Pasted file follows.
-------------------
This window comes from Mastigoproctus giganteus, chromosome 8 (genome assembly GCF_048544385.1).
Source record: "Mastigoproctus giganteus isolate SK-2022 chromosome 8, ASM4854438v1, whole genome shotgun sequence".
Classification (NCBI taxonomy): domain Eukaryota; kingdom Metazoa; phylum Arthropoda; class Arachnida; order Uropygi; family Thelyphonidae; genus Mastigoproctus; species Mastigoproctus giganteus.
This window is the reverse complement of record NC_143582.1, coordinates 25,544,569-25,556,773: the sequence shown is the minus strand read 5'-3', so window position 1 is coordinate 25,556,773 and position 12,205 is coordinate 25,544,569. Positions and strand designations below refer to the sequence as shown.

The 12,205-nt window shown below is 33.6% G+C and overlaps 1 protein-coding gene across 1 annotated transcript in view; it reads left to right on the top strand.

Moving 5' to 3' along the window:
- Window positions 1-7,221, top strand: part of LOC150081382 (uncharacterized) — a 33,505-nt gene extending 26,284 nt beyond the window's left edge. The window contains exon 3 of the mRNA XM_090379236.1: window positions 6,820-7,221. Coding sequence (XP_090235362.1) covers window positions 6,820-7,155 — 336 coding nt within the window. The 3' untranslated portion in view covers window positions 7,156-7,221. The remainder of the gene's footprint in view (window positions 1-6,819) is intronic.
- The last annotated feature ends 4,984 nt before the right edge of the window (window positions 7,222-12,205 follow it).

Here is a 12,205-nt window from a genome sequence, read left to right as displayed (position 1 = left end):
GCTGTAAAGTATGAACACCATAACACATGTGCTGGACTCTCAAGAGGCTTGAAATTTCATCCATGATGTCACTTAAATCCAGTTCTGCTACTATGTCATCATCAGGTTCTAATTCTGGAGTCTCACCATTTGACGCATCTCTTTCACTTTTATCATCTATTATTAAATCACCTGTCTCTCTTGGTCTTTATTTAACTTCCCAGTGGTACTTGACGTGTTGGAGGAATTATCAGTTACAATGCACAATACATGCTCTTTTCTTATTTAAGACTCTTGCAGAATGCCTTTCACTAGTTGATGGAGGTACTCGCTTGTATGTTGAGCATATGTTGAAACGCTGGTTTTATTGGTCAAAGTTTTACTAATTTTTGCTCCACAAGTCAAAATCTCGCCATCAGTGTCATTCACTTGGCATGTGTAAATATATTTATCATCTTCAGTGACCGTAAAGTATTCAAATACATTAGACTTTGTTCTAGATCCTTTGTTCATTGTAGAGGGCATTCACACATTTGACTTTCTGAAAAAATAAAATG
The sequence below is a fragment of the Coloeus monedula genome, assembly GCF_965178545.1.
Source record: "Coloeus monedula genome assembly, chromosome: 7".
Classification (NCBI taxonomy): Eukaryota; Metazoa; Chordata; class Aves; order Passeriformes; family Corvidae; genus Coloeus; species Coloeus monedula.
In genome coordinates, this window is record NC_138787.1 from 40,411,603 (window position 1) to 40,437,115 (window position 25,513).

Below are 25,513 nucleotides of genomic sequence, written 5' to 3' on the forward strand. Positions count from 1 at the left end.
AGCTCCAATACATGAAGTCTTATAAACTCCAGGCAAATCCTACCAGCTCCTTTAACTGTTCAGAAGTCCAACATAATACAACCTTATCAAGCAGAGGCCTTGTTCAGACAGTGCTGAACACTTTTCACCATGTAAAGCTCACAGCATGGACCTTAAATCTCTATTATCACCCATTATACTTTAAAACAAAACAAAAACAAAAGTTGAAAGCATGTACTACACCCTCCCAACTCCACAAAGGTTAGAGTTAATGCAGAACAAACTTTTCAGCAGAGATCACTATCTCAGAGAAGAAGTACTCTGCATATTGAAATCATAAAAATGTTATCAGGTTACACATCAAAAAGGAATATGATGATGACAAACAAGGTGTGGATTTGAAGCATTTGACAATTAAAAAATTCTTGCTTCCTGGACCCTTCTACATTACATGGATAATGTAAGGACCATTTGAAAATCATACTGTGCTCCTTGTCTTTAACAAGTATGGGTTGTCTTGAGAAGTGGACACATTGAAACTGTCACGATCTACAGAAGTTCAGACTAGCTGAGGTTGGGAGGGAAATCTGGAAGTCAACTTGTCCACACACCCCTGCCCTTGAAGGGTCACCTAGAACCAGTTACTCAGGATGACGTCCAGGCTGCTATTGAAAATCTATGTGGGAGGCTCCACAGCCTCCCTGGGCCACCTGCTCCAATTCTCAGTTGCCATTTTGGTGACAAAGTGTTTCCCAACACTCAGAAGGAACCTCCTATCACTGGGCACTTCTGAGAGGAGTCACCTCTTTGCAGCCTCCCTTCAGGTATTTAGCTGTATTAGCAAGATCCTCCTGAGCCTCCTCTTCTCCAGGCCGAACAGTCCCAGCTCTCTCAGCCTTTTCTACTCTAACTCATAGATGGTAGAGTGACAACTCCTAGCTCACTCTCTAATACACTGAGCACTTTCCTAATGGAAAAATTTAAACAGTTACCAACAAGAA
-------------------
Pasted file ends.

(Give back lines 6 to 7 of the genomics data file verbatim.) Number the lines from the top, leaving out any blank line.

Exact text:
Moving 5' to 3' along the window:
- Window positions 1-7,221, top strand: part of LOC150081382 (uncharacterized) — a 33,505-nt gene extending 26,284 nt beyond the window's left edge. The window contains exon 3 of the mRNA XM_090379236.1: window positions 6,820-7,221. Coding sequence (XP_090235362.1) covers window positions 6,820-7,155 — 336 coding nt within the window. The 3' untranslated portion in view covers window positions 7,156-7,221. The remainder of the gene's footprint in view (window positions 1-6,819) is intronic.